That is what Kautsky wrote about ten years ago. The sole form of power for the proletariat he considered to be not a Socialist majority in a democratic parliament, but the political autocracy of the proletariat, its dictatorship. And it is quite clear that, if our problem is the abolition of private property in the means of production, the only road to its solution lies through the concentration of State power in its entirety in the hands of the proletariat, and the setting up for the transitional period of an exceptional regime – a regime in which the ruling class is guided, not by general principles calculated for a prolonged period, but by considerations of revolutionary policy.
The dictatorship is necessary because it is a case, not of partial changes, but of the very existence of the bourgeoisie. No agreement is possible on this ground. Only force can be the deciding factor. The dictatorship of the proletariat does not exclude, of course, either separate agreements, or considerable concessions, especially in connection with the lower middle class and the peasantry. But the proletariat can only conclude these agreements after having gained possession of the apparatus of power, and having guaranteed to itself the possibility of independently deciding on which points to yield and on which to stand firm, in the interests of the general Socialist task.
Kautsky now repudiates the dictatorship of the proletariat at the very outset, as the “tyranny of the minority over the majority.” That is, he discerns in the revolutionary regime of the proletariat those very features by which the honest Socialists of all countries invariably describe the dictatorship of the exploiters, albeit masked by the forms of democracy.
Abandoning the idea of a revolutionary dictatorship, Kautsky transforms the question of the conquest of power by the proletariat into a question of the conquest of a majority of votes by the Social-Democratic Party in one of the electoral campaigns of the future. Universal suffrage, according to the legal fiction of parliamentarism, expresses the will of the citizens of all classes in the nation, and, consequently, gives a possibility of attracting a majority to the side of Socialism. While the theoretical possibility has not been realized, the Socialist minority must submit to the bourgeois majority. This fetishism of the parliamentary majority represents a brutal repudiation, not only of the dictatorship of the proletariat, but of Marxism and of the revolution altogether. If, in principle, we are to subordinate Socialist policy to the parliamentary mystery of majority and minority, it follows that, in countries where formal democracy prevails, there is no place at all for the revolutionary struggle. If the majority elected on the basis of universal suffrage in Switzerland pass draconian legislation against strikers, or if the executive elected by the will of a formal majority in Northern America shoots workers, have the Swiss and American workers the “right” of protest by organizing a general strike? Obviously, no. The political strike is a form of extra-parliamentary pressure on the “national will,” as it has expressed itself through universal suffrage. True, Kautsky himself, apparently, is ashamed to go as far as the logic of his new position demands. Bound by some sort of remnant of the past, he is obliged to acknowledge the possibility of correcting universal suffrage by action. Parliamentary elections, at all events in principle, never took the place, in the eyes of the Social-Democrats, of the real class struggle, of its conflicts, repulses, attacks, revolts; they were considered merely as a contributory fact in this struggle, playing a greater part at one period, a smaller at another, and no part at all in the period of dictatorship.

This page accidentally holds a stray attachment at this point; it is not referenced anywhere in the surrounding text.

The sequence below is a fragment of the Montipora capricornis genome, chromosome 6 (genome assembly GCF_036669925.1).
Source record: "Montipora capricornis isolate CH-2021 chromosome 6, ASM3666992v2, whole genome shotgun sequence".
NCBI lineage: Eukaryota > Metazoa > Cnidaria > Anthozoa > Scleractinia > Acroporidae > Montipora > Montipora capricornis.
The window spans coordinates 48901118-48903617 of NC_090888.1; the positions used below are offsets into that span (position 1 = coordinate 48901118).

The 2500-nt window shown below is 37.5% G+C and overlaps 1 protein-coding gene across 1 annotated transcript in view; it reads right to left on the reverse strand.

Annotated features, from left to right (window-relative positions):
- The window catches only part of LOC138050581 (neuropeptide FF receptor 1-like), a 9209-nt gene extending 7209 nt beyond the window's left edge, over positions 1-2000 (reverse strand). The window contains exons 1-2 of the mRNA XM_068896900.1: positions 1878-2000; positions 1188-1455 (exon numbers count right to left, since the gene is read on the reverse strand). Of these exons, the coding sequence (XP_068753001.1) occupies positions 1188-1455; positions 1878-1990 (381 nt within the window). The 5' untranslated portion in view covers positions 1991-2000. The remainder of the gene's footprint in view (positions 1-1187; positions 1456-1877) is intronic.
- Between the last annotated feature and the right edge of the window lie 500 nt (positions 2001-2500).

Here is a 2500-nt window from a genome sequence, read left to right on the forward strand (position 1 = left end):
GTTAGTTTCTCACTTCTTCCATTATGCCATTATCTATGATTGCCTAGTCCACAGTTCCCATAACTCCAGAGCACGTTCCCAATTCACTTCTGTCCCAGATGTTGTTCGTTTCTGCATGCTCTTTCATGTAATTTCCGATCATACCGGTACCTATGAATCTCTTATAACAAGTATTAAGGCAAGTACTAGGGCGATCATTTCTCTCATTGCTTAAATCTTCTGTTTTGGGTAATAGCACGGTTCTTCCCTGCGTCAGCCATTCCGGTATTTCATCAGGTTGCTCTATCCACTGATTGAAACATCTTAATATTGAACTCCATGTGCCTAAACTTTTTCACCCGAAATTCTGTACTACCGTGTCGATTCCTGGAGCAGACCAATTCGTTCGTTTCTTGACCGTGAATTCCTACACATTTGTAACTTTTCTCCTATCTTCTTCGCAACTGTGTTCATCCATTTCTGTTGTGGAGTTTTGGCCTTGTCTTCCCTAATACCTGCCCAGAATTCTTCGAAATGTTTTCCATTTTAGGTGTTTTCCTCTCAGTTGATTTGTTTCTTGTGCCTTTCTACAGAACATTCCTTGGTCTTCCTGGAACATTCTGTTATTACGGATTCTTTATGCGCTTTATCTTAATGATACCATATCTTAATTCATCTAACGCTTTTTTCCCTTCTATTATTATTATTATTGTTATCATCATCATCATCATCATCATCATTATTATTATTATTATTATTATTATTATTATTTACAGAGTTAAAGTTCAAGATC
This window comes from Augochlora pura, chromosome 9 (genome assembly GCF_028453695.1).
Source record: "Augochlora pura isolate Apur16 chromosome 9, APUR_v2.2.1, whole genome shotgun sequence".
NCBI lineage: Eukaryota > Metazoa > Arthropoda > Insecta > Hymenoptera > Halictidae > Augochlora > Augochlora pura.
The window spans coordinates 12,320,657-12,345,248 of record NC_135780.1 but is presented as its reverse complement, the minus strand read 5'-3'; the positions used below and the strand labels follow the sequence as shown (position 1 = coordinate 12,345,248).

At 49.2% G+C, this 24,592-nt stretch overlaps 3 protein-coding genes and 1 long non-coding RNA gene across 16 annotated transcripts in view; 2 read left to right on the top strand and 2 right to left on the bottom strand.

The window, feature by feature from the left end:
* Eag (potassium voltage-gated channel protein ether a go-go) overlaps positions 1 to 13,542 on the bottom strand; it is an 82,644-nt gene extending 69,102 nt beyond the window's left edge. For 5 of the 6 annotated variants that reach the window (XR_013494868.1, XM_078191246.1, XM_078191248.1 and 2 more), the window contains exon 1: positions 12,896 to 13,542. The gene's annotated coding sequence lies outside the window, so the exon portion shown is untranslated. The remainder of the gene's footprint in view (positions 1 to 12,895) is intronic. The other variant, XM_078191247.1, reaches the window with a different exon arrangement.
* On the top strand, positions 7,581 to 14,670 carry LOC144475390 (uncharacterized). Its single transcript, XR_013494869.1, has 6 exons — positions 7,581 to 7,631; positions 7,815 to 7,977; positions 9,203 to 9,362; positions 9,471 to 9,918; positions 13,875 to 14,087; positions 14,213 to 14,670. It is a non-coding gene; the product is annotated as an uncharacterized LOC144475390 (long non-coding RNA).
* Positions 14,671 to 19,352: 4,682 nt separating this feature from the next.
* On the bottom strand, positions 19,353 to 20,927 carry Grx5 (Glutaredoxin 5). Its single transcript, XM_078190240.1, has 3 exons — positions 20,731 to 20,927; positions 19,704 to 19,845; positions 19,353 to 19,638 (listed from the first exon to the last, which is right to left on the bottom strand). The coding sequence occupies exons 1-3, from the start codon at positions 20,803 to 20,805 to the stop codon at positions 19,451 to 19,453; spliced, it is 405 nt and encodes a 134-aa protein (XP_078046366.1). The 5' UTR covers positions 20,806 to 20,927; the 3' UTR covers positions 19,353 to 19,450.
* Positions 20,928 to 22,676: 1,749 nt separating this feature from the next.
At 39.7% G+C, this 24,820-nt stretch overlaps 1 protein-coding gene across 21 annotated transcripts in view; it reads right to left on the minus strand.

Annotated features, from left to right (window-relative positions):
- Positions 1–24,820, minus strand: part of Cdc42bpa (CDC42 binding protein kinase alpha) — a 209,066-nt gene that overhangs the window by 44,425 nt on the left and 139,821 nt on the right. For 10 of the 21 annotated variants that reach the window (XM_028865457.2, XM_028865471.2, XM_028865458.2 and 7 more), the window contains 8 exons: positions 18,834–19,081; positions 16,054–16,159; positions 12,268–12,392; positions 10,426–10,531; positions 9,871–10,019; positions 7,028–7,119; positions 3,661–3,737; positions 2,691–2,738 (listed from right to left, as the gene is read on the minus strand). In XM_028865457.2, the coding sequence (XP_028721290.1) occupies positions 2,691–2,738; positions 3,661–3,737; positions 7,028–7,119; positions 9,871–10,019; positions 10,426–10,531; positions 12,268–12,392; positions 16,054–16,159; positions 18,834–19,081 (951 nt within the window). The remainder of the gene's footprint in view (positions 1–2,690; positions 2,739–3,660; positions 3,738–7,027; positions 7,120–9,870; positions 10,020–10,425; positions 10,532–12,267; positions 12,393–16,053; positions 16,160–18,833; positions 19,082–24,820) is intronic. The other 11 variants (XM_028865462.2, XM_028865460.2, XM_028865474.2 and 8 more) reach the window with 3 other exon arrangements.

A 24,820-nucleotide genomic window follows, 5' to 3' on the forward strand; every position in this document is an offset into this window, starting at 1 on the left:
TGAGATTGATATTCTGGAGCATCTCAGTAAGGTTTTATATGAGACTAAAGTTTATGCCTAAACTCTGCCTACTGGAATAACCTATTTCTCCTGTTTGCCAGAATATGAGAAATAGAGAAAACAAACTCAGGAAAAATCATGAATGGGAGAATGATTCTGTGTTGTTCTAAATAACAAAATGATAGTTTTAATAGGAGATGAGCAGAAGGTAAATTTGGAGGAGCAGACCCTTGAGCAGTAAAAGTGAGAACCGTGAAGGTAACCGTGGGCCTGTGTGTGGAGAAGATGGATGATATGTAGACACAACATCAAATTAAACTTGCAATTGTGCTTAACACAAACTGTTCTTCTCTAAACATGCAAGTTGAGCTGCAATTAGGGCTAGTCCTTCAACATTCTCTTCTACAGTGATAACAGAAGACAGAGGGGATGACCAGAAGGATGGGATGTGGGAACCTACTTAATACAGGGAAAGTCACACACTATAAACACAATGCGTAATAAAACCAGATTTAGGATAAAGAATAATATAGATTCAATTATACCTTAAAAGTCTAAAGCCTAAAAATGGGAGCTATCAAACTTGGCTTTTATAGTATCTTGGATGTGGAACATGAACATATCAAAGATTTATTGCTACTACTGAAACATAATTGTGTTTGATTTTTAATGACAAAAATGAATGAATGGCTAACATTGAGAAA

In 1891, that is, not long before his death, Engels, as we just heard, obstinately defended the dictatorship of the proletariat as the only possible form of its control of the State. Kautsky himself more than once repeated this definition. Hence, by the way, we can see what an unworthy forgery is Kautsky’s present attempt to throw back the dictatorship of the proletariat at us as a purely Russian invention.
Who aims at the end cannot reject the means. The struggle must be carried on with such intensity as actually to guarantee the supremacy of the proletariat. If the Socialist revolution requires a dictatorship – ”the sole form in which the proletariat can achieve control of the State” – it follows that the dictatorship must be guaranteed at all cost.
To write a pamphlet about dictatorship one needs an ink-pot and a pile of paper, and possibly, in addition, a certain number of ideas in one’s head. But in order to establish and consolidate the dictatorship, one has to prevent the bourgeoisie from undermining the State power of the proletariat. Kautsky apparently thinks that this can be achieved by tearful pamphlets. But his own experience ought to have shown him that it is not sufficient to have lost all influence with the proletariat, to acquire influence with the bourgeoisie.